In a new interview with Marie Claire, in which Twitter fans ask the questions, the "Pink Friday" singer is cryptic when one of her fans — or "Barbz," as she refers to them — inquires about her "secret man."
"Barbz, I officially hate you for doing this to this lady," Minaj says. "Dear Barbz: I don't have a man. And if he were a secret man, why would I reveal him?"
But while the 30-year-old insists she's not romantically attached to a guy, she's more than willing to dish out her tips on how to seduce one. Are you ready?
"Don't chase any man. Put your school first. Men love independent women," Minaj advises. "You don't have to be a bitch, but there's nothing wrong with it at times. And: Men are kids at heart. They want to be nourished and pet like a dog."
If the songstress seems tough, it's because she's had to be in the male-dominated genre of rap that she's chosen.
"In any industry, there's a double standard. The moment you mess up, it's over," she notes. "Your reputation spreads. No one takes you seriously. A man could do whatever the hell he wants to do — beat people up, do drugs, cuss people out, sleep with 10,000 women a night — and be cool, be held in praise. It's almost like, being a woman, you're damned if you do and damned if you don't."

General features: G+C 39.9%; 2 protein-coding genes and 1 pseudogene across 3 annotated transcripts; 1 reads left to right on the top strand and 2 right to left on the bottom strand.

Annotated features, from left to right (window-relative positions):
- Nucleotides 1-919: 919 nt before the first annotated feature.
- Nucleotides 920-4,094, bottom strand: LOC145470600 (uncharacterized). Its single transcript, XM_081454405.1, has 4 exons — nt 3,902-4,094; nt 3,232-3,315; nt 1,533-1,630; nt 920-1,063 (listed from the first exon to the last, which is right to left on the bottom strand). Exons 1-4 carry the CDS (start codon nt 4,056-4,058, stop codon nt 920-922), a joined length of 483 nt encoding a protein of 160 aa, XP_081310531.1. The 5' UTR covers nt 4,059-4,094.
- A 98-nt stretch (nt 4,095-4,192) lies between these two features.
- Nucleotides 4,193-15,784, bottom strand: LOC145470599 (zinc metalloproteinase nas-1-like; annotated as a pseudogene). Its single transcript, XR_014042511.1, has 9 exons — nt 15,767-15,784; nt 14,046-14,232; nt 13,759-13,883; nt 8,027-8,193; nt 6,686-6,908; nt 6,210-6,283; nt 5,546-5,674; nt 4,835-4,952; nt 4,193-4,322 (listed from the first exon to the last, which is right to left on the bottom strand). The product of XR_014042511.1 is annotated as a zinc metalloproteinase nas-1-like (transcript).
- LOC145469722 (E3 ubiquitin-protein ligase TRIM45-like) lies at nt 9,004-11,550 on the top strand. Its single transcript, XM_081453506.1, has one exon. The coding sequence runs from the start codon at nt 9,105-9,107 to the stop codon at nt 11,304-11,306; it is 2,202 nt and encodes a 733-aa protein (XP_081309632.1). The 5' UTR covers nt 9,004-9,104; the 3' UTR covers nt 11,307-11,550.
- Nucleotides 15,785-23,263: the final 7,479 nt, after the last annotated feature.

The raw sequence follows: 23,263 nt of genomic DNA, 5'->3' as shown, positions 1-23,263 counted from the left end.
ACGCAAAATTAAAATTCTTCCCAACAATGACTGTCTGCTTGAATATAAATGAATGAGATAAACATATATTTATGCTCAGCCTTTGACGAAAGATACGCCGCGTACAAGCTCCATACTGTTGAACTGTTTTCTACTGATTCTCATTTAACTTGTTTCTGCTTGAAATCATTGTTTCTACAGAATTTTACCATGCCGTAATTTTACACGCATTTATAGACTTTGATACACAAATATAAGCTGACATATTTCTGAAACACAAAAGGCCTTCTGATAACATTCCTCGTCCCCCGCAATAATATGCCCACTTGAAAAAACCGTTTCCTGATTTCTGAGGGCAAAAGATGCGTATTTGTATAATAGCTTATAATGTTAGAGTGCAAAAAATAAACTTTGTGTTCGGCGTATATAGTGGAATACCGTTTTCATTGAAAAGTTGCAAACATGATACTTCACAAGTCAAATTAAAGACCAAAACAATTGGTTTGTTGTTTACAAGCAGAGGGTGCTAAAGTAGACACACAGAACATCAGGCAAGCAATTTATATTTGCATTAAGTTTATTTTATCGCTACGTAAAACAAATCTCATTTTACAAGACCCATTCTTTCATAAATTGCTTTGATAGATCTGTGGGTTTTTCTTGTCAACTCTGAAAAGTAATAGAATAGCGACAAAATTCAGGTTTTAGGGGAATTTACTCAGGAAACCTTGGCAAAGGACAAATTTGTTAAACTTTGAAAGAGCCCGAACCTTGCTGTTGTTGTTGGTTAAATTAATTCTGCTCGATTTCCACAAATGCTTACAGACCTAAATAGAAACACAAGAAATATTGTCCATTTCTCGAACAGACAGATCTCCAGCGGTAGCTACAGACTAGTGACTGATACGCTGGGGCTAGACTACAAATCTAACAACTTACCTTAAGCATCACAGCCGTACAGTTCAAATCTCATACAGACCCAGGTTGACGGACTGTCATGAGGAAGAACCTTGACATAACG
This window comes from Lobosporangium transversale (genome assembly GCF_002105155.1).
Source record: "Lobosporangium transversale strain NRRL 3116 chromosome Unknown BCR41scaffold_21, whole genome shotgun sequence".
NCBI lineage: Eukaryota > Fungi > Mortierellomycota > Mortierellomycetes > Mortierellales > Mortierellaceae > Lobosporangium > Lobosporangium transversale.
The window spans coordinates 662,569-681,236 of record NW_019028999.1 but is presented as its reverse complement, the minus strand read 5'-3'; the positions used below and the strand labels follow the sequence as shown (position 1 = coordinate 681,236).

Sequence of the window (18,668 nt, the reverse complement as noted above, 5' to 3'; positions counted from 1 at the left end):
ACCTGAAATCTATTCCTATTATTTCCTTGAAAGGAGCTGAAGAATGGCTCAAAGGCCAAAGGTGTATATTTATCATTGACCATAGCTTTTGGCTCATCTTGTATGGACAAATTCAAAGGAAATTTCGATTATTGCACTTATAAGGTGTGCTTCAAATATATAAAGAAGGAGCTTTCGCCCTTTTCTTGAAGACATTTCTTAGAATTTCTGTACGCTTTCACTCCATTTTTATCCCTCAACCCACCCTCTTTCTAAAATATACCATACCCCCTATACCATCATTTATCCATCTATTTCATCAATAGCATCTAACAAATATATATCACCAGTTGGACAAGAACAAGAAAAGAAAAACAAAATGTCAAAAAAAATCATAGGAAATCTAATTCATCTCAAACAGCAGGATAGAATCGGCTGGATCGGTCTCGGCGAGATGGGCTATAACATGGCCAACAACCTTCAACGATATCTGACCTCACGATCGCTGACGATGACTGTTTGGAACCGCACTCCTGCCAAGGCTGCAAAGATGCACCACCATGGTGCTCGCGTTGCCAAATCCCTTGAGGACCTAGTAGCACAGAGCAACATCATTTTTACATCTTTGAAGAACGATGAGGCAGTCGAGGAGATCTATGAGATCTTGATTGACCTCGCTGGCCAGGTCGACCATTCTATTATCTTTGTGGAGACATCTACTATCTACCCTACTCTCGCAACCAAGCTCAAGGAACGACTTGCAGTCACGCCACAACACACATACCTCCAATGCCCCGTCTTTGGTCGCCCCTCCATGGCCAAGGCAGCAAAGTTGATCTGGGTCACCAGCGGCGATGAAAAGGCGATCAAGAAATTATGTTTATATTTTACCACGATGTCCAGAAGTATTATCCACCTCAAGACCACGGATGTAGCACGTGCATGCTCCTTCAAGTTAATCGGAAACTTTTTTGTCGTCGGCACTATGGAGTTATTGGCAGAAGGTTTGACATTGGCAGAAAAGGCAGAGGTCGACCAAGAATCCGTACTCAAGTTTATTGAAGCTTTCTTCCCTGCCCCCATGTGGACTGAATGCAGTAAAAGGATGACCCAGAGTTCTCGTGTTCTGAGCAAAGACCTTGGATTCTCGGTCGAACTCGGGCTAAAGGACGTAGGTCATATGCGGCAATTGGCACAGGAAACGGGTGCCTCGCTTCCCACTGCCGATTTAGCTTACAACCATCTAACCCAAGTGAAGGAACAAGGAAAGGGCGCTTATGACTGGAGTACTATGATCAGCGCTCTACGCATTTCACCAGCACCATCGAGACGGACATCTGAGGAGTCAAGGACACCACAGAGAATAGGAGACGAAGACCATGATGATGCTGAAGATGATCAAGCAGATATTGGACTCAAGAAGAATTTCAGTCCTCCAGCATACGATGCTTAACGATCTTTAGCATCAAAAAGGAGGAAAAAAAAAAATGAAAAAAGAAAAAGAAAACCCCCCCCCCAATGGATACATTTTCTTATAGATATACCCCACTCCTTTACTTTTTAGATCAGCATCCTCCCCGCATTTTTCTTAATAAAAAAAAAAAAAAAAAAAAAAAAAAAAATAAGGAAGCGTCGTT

The Trinidad and Tobago-born, New York-raised Minaj plans to stay involved in the music industry for a while longer. Although, eventually she plans to fulfill her high school dream of becoming an actress.
"I at least want to do three more albums. If I can do that, I'll feel complete," explains Minaj, whose third collection of songs is set for 2014. "One day, when I start getting a couple gray hairs, maybe it will all be only acting. I just never know … I've kind of become the poster child for doing the things that no one expects."
Minaj's unfiltered personality came through when she sat on the panel of judges on last season's "American Idol," where she often quarrelled with fellow judge Mariah Carey. Minaj announced in May that she wouldn't return for another season of the reality competition.
One season was enough to show the audience her true self.
"The perception that people had of me completely changed because there are no cue cards, there's no script, it wasn't be performing a song," Minaj says. "It was, 'Let's see you real personality.' My core is a genuine human being who roots for other people. I didn't want to blow smoke up their ass. I wanted every contestant to leave with something that they could remember."
While Minaj won't be back on "Idol," she is scheduled to appear on the big screen. Her first live action-movie role will be alongside Cameron Diaz and Leslie Mann next year's comedy "The Other Woman."
Read Minaj's full interview in the August issue of Marie Claire, on newsstands July 16.
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